Ah, sigh. When you find the just right book for the just right time in your life, it feels magical!
A Place to Hang the Moon by Kate Albus (Holiday House, February 2021) was just right. My then fourth-grader and I read it aloud last year, and it took a lot of willpower to pace ourselves through this sweet middle grade World War II evacuee novel. With a tone reminiscent of the children’s classics like The Railway Children (review) and The Little Princess (review), A Place to Hang the Moon puts three orphaned book-loving children into a country setting with the hopes of finding a forever home. Reading it myself again this week made my heart hum with pleasure.
From the first chapter, which takes place during the grandmother’s funeral, books are central to the children’s lives. Although their unfriendly and cold grandmother has cared for them since their parents’ death seven years earlier, the three children have comforted each other with the stories they’ve read and imagined about what a family looks like. They can only dream for the magical adventures, such as those the children have with Mary Poppins. And although the books they read have many orphaned children, they aren’t discouraged but rather encouraged by the hopeful endings.
Now that their grandmother has died, the orphans have no one to care for them, so the family lawyer has a plan: evacuate to a foster family in the countryside, just as hundred of other children in London are also doing in the summer of 1940. The more subtle plan is the hope that, while in the country, the children might find a family that can adopt all three of them. Unfortunately, it is not quite as easy as that.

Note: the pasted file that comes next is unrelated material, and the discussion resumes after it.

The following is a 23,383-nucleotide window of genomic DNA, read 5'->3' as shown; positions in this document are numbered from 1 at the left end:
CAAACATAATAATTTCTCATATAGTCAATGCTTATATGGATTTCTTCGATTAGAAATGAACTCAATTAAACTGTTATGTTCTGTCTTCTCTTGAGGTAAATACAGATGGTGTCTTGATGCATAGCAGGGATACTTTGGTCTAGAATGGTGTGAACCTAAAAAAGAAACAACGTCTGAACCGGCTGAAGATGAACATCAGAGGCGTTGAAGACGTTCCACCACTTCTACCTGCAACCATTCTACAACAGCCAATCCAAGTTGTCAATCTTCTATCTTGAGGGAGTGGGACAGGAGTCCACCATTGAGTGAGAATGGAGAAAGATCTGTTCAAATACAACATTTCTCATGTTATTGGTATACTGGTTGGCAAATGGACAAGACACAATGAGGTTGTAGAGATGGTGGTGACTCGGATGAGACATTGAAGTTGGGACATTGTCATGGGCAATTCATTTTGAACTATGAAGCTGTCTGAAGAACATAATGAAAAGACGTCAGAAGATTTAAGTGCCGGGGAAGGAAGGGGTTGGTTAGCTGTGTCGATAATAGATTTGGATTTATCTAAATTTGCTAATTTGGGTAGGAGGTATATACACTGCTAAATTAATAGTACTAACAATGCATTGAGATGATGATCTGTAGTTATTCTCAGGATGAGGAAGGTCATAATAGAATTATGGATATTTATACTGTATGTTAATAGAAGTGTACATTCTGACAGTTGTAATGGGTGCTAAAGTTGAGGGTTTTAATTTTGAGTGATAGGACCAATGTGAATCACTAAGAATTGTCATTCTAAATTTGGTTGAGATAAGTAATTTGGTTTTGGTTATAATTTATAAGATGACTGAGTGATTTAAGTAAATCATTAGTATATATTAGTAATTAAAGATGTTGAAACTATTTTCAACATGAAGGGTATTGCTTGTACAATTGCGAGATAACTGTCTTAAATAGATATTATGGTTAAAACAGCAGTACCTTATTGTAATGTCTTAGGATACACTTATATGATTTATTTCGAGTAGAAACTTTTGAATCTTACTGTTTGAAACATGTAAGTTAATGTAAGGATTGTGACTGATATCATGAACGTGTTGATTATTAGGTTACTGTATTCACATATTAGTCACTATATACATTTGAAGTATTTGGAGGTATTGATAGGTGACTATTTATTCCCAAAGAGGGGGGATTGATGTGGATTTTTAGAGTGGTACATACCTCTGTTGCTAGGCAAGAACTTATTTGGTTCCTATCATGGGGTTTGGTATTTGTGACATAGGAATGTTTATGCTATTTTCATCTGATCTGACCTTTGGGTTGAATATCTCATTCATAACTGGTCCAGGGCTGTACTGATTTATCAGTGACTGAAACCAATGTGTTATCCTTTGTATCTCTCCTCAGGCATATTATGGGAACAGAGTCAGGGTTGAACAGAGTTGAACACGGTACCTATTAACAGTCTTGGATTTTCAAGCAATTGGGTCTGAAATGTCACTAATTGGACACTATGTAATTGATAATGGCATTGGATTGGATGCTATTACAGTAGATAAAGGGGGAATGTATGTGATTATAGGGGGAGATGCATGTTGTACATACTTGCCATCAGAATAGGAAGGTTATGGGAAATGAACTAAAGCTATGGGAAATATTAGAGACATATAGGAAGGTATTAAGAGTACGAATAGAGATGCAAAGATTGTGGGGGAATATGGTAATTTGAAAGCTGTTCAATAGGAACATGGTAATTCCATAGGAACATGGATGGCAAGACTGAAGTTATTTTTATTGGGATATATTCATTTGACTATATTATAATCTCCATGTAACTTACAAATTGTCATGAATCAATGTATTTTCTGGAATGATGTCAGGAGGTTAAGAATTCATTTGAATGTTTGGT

When the children arrive in the country village, their foster siblings are anything but welcoming, and bullying and tricks don’t help them acclimate to their new town. Despite this and other hardships, William, Edmund, and Anna quickly find a place of peace and respite in their situation: the small town library, where once again they find books help them, a warm hearth, and a friend that likewise shares a love of books.
It’s hard not to like the three children. Twelve-year-old William has taken on himself the responsibilities for his siblings, and his desire to live like a child and not be responsible is sincere and poignant. Eleven-year-old Edmund gets himself into trouble without meaning too, and when the author mentioned in the note at the end that she was inspired by Edmund in The Lion, The Witch, and the Wardrobe, I immediately felt the correlation. (I wonder if I had subconsciously noticed it as I read?) Adorable nine-year-old Anna melts hearts. Throughout the story, she just wants to know her mother and have a mother figure, and she looks to the books she reads for inspiration on what person that could be like. Together the children form a self-reliant group that is certain to stay together no matter what, even as they hope for that mother-figure whom they can love.
The book is historical fiction, and gives a fresh look on the historical event of children evacuating London. Although historical fiction, A Place to Hang the Moon feels modern and fresh in everyway. The situations are relatable to any children, and the writing style by Kate Albus feels reminiscent of the books the children themselves are reading: A Little Princess, Five Children and It, Mary Poppins, and so forth. Any person who loves the peace and joy that comes from reading will adore the people, the places, and the story in A Place to Hang the Moon.